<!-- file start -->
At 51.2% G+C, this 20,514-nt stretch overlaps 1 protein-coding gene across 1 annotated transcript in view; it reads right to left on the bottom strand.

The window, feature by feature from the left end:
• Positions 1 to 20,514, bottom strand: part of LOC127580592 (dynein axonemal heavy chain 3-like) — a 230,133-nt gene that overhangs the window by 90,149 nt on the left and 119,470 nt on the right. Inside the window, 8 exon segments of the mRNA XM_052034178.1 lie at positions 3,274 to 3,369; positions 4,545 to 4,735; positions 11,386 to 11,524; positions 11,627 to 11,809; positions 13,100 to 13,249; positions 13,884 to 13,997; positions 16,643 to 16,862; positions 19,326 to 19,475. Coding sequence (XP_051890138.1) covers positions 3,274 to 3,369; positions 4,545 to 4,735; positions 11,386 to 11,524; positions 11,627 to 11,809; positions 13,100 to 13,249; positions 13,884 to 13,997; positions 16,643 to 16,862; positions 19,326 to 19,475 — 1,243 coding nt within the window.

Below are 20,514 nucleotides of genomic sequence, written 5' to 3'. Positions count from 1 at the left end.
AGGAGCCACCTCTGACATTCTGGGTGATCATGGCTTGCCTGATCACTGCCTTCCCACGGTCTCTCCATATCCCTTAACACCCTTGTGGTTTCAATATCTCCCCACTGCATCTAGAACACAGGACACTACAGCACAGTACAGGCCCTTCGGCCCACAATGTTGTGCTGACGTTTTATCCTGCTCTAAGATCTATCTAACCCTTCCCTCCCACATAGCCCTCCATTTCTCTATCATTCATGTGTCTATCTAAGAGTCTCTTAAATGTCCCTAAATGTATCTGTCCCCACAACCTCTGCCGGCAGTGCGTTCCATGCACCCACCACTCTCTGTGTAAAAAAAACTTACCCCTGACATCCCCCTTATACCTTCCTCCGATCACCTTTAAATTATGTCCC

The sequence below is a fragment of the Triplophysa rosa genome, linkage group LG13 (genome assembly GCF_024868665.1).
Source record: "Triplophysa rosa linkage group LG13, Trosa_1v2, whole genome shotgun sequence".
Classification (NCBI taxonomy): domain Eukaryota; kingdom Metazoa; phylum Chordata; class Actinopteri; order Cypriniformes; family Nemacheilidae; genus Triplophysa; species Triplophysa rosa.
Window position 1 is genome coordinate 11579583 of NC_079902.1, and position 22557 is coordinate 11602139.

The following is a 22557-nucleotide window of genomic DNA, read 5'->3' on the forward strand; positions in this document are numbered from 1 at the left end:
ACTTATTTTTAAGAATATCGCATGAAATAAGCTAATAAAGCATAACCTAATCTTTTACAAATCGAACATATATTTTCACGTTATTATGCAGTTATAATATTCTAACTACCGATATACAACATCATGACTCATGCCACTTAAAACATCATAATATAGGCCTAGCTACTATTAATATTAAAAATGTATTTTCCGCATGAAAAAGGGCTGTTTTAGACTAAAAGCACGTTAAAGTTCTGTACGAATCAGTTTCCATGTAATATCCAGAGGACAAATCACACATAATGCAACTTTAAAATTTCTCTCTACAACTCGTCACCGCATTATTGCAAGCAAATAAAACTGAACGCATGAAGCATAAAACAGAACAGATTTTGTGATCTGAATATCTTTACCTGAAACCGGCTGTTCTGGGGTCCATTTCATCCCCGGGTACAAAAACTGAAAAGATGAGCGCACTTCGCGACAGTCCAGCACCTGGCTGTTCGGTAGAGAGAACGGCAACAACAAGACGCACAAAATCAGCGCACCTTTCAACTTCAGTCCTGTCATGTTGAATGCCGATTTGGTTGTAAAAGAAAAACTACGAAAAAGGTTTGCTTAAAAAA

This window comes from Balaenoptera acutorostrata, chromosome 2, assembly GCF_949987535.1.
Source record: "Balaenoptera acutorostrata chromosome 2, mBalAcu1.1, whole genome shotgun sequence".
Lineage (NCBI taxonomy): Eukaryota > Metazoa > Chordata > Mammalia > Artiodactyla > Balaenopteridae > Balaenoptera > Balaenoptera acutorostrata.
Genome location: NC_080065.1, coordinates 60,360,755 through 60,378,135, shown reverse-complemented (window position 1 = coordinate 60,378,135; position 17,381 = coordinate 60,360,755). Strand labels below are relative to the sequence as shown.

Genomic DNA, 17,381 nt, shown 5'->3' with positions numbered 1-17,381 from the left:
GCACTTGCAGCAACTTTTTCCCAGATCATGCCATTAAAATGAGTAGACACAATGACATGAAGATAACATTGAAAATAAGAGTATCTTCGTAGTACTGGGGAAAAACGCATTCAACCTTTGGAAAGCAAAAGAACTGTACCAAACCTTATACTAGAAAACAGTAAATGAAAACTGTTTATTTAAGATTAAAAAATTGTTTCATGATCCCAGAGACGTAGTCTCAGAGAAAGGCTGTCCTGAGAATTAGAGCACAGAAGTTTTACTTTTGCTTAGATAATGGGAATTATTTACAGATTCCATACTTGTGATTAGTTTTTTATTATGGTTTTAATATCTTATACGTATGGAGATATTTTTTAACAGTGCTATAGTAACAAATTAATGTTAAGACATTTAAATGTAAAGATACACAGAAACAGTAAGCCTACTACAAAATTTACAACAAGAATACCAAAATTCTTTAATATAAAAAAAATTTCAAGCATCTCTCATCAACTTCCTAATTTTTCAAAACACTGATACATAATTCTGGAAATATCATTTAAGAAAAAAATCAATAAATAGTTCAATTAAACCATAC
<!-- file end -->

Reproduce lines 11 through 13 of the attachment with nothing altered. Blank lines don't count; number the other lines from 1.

ACTTATTTTTAAGAATATCGCATGAAATAAGCTAATAAAGCATAACCTAATCTTTTACAAATCGAACATATATTTTCACGTTATTATGCAGTTATAATATTCTAACTACCGATATACAACATCATGACTCATGCCACTTAAAACATCATAATATAGGCCTAGCTACTATTAATATTAAAAATGTATTTTCCGCATGAAAAAGGGCTGTTTTAGACTAAAAGCACGTTAAAGTTCTGTACGAATCAGTTTCCATGTAATATCCAGAGGACAAATCACACATAATGCAACTTTAAAATTTCTCTCTACAACTCGTCACCGCATTATTGCAAGCAAATAAAACTGAACGCATGAAGCATAAAACAGAACAGATTTTGTGATCTGAATATCTTTACCTGAAACCGGCTGTTCTGGGGTCCATTTCATCCCCGGGTACAAAAACTGAAAAGATGAGCGCACTTCGCGACAGTCCAGCACCTGGCTGTTCGGTAGAGAGAACGGCAACAACAAGACGCACAAAATCAGCGCACCTTTCAACTTCAGTCCTGTCATGTTGAATGCCGATTTGGTTGTAAAAGAAAAACTACGAAAAAGGTTTGCTTAAAAAA

This window comes from Balaenoptera acutorostrata, chromosome 2, assembly GCF_949987535.1.
Source record: "Balaenoptera acutorostrata chromosome 2, mBalAcu1.1, whole genome shotgun sequence".